Growing Number of Americans Tapping 401(k) Savings for Expenses

Rising Financial Pressures Lead to Increased 401(k) Savings Withdrawals and Credit Card Balances | Mr. Business Magazine

As financial pressures mount, an increasing number of Americans are dipping into their retirement nest eggs to address urgent financial needs. The latest analysis by Bank of America of its clients’ employee benefit programs reveals a 13% surge in 401(k) plan participants resorting to hardship distributions between the second and third quarters. This brings the total to 18,040 participants, marking the highest level over the past five quarters, since Bank of America began monitoring this data. The trend highlights the financial pressures faced by consumers as the 2024 election year approaches.

Financial pressures and Credit card

Despite a robust GDP and low unemployment rates, many Americans are grappling with financial pressures that make it difficult to cover their expenses. Lisa Margeson, managing director of Bank of America’s retirement research and insights group, suggests that the increased reliance on 401(k) hardship distributions may be attributed to high inflation and the rising cost of living. As savings accumulated during the Covid era dwindle, more consumers are resorting to a costly form of borrowing: credit cards. Despite record-high interest rates, credit card balances have surged by $148 billion in the past year, reaching $1.08 trillion, according to a report from the New York Federal Reserve.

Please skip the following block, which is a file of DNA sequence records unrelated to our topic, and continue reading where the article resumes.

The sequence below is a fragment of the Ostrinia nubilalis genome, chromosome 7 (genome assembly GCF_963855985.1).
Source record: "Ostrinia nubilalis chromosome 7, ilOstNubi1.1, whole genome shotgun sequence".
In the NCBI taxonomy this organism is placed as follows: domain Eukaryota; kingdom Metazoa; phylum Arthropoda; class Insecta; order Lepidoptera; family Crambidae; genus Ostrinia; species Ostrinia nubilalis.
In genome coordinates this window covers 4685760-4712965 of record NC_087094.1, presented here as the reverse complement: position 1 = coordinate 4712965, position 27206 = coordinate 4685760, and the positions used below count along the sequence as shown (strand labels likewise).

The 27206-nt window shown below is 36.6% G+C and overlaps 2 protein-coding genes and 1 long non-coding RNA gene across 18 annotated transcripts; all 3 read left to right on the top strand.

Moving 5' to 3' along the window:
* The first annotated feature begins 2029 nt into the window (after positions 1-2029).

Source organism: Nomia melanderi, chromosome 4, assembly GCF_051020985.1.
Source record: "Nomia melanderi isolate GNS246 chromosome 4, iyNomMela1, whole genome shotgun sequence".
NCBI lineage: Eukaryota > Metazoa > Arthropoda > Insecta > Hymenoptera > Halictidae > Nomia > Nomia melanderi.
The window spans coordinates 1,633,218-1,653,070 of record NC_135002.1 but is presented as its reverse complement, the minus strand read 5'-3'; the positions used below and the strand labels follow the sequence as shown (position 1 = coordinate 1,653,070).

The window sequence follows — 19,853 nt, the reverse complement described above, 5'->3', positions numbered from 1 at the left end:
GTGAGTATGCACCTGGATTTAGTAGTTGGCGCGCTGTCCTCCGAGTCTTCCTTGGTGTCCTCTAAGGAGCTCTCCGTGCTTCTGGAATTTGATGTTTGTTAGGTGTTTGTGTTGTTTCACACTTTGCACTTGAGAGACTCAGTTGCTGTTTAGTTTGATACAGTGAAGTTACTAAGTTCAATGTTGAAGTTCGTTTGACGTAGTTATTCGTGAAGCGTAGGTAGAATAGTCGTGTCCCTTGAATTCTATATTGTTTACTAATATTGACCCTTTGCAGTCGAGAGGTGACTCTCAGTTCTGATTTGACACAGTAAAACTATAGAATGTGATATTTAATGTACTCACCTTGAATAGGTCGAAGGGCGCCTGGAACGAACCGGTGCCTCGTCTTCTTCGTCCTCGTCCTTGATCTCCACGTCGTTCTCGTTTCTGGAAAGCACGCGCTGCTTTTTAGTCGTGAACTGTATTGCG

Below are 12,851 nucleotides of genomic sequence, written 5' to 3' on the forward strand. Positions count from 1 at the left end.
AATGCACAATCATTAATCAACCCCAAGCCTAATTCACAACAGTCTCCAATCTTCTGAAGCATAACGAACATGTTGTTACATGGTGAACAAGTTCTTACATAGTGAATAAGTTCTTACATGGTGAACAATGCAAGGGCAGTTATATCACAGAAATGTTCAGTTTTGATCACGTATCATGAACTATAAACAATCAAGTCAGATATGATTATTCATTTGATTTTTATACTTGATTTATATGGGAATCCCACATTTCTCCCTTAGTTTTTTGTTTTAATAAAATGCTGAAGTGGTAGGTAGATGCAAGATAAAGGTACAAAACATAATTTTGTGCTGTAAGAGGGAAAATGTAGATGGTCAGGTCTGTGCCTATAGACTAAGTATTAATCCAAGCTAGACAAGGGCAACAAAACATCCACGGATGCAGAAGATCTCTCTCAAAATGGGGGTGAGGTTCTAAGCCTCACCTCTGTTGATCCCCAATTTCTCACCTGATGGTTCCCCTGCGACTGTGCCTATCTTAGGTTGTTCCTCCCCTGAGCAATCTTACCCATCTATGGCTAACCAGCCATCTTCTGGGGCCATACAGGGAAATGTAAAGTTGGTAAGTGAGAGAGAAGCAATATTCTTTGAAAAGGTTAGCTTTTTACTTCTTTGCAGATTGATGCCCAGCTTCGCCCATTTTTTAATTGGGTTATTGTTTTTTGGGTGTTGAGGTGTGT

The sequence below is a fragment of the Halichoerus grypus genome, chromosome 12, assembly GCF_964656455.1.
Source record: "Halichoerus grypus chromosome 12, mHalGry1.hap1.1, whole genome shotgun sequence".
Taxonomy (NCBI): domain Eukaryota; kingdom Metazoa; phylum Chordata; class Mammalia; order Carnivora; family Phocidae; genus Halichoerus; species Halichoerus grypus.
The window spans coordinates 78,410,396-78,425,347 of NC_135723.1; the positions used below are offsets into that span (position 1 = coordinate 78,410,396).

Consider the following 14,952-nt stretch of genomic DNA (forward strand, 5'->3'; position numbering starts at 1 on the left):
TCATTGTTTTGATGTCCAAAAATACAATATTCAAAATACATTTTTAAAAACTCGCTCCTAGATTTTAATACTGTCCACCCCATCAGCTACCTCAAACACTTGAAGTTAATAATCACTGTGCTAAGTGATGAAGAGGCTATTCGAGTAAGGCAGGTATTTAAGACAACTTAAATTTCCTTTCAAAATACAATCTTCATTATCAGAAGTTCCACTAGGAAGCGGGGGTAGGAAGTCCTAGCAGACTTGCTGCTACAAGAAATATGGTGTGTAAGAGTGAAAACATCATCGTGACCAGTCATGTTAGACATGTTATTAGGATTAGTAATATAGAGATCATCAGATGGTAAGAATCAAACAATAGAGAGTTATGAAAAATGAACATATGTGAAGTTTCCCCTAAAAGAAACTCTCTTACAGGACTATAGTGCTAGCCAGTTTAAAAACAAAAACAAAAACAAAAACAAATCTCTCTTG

The same report indicates that the percentage of households with new delinquencies on credit cards is at its highest level in twelve years.

Increase in 401k:

Other individuals are turning to their retirement accounts for financial relief. Bank of America reports a 27% increase in 401(k) plan participants taking hardship distributions since the first quarter of this year. The average withdrawal amount remains stable at $5,070. Bank of America’s client employee benefit programs comprise over 4 million plan participants.

The bank also notes that 0.59% of 401(k) participants took a hardship distribution in the last quarter, up from 0.52% in the second quarter and 0.49% the previous year.

According to the IRS, for a 401(k) distribution to qualify as a hardship, it must be necessitated by an “immediate and heavy financial need” and limited to the amount required to address that need. Such cash withdrawals are subject to income tax, and the money is not returned to the account.

Financial experts typically discourage people from tapping into their 401(k) plans for emergency funds when possible. This is because funds withdrawn from retirement accounts miss out on potential market growth over the years, if not decades.

Bank of America’s Margeson emphasizes the importance of minimizing 401(k) withdrawals whenever possible, as these savings, when allowed to grow and invest, can serve as a substantial nest egg for a secure financial future.

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